The EU AI Act could take governance of this solution a step further. It would likely be classified as a “high risk” use case, given its potential for bias and discrimination in advising on clients’ creditworthiness. As a result, the bank would need to conduct a conformity assessment, meet a list of requirements to ensure the system is safe, and provide implementation information to a public database for transparency. Most important, the bank would need to receive a certification from the EU before launching the technology.
Creating an overarching framework will require a significant upfront investment but will result in considerable time and cost savings in the long term. Besides managing existing regulations more effectively, companies will be prepared for future developments. When a new regulation or technology is released, companies would match the updated requirements with the existing unified framework—determining how it can be integrated to ensure compliance.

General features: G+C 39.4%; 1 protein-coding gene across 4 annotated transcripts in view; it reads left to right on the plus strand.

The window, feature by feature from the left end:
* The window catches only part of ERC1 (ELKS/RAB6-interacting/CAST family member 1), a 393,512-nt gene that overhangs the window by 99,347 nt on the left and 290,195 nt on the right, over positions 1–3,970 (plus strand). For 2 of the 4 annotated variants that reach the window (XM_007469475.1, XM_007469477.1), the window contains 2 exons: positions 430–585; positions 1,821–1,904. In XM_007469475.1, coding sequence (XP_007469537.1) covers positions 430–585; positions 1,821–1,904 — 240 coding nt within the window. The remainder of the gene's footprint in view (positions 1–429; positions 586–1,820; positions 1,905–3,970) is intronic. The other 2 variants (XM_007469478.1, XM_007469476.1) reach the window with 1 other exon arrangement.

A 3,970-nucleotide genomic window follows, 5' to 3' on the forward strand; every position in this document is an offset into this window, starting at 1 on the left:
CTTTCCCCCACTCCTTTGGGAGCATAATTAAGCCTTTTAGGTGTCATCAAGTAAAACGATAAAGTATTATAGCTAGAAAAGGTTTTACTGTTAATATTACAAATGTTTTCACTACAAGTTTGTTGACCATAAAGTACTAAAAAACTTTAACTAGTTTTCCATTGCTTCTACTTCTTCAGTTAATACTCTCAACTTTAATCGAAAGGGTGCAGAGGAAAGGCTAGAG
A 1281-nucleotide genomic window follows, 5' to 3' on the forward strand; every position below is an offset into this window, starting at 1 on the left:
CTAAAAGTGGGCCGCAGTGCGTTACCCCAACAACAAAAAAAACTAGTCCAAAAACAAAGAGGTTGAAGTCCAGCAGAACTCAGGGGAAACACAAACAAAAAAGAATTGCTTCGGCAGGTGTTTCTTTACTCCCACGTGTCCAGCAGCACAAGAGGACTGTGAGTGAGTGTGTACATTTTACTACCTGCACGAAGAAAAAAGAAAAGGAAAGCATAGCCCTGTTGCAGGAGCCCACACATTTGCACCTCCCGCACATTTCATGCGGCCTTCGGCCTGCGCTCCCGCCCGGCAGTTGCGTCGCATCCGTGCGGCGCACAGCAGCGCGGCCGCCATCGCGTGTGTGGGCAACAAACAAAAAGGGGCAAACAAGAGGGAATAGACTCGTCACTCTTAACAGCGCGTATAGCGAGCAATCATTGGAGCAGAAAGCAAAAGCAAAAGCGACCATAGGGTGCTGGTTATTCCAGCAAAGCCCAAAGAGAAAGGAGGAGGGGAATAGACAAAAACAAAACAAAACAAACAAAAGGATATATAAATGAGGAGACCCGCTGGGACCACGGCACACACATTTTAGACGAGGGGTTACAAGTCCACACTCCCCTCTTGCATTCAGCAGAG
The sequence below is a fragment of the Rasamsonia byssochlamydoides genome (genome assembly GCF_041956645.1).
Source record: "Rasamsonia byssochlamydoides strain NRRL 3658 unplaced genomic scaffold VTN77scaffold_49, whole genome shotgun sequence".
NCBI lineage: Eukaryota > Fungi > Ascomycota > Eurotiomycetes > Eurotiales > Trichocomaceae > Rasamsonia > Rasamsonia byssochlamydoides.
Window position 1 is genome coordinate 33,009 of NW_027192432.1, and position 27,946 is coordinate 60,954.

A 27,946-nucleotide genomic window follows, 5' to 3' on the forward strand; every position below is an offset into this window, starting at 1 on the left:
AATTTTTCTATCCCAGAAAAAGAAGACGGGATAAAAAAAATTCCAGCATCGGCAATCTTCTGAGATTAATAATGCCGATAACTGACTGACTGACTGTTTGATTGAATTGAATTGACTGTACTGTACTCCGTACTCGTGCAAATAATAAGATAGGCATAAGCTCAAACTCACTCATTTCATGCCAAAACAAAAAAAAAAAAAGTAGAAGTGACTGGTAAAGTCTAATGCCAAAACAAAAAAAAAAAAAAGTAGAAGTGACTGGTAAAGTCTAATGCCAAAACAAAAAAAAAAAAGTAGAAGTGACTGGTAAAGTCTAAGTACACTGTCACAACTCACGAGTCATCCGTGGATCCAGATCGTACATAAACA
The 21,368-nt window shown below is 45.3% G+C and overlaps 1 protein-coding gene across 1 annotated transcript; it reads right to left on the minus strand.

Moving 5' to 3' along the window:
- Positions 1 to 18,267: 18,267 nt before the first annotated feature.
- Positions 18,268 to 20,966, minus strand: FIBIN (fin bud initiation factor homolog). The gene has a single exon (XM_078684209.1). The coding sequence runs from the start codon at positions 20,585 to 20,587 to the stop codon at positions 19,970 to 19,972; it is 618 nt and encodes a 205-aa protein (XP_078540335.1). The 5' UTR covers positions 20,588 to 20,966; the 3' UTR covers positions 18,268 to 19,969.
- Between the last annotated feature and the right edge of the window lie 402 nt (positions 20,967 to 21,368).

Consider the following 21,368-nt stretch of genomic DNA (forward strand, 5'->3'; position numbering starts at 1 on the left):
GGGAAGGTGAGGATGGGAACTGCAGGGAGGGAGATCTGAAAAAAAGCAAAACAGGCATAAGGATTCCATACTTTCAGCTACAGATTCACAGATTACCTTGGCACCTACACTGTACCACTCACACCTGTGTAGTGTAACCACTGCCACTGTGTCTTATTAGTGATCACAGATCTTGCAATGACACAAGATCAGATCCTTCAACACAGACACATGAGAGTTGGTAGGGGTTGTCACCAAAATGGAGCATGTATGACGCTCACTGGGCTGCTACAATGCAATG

Global companies often have an additional challenge: they need to monitor and comply with regulations in every country where they operate. For example, Italy famously banned ChatGPT on the grounds of GDPR, even though other GDPR-regulated countries did not follow suit—leaving companies to develop bespoke policies.
Moreover, regulations from different regions often present conflicting or incompatible requirements. Consider a regulatory framework in one region that requires companies to store customer data for a specified period before being deleted, while another region requires companies to enable customers to delete their data at any time. Compliance with one will mean noncompliance with the other; this can get complicated quickly for companies with a global footprint.